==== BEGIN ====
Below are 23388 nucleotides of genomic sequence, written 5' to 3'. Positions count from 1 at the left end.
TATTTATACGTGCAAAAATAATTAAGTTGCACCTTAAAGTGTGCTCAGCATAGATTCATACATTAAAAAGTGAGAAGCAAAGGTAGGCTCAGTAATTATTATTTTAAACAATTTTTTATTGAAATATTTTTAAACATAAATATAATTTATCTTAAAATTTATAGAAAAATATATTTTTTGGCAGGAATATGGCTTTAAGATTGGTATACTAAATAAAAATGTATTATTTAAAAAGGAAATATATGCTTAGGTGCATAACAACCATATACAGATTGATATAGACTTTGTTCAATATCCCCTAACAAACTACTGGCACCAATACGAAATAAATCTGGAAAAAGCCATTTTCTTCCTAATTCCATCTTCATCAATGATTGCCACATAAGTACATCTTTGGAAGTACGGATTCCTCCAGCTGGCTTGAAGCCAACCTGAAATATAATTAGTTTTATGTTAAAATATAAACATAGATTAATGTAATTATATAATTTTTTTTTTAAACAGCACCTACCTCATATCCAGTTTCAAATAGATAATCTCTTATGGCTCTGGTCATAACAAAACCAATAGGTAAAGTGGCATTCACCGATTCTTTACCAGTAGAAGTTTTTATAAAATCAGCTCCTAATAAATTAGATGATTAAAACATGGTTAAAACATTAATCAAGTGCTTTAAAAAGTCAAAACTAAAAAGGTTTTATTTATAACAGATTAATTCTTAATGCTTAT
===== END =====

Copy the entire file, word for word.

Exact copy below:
Below are 23388 nucleotides of genomic sequence, written 5' to 3'. Positions count from 1 at the left end.
TATTTATACGTGCAAAAATAATTAAGTTGCACCTTAAAGTGTGCTCAGCATAGATTCATACATTAAAAAGTGAGAAGCAAAGGTAGGCTCAGTAATTATTATTTTAAACAATTTTTTATTGAAATATTTTTAAACATAAATATAATTTATCTTAAAATTTATAGAAAAATATATTTTTTGGCAGGAATATGGCTTTAAGATTGGTATACTAAATAAAAATGTATTATTTAAAAAGGAAATATATGCTTAGGTGCATAACAACCATATACAGATTGATATAGACTTTGTTCAATATCCCCTAACAAACTACTGGCACCAATACGAAATAAATCTGGAAAAAGCCATTTTCTTCCTAATTCCATCTTCATCAATGATTGCCACATAAGTACATCTTTGGAAGTACGGATTCCTCCAGCTGGCTTGAAGCCAACCTGAAATATAATTAGTTTTATGTTAAAATATAAACATAGATTAATGTAATTATATAATTTTTTTTTTAAACAGCACCTACCTCATATCCAGTTTCAAATAGATAATCTCTTATGGCTCTGGTCATAACAAAACCAATAGGTAAAGTGGCATTCACCGATTCTTTACCAGTAGAAGTTTTTATAAAATCAGCTCCTAATAAATTAGATGATTAAAACATGGTTAAAACATTAATCAAGTGCTTTAAAAAGTCAAAACTAAAAAGGTTTTATTTATAACAGATTAATTCTTAATGCTTAT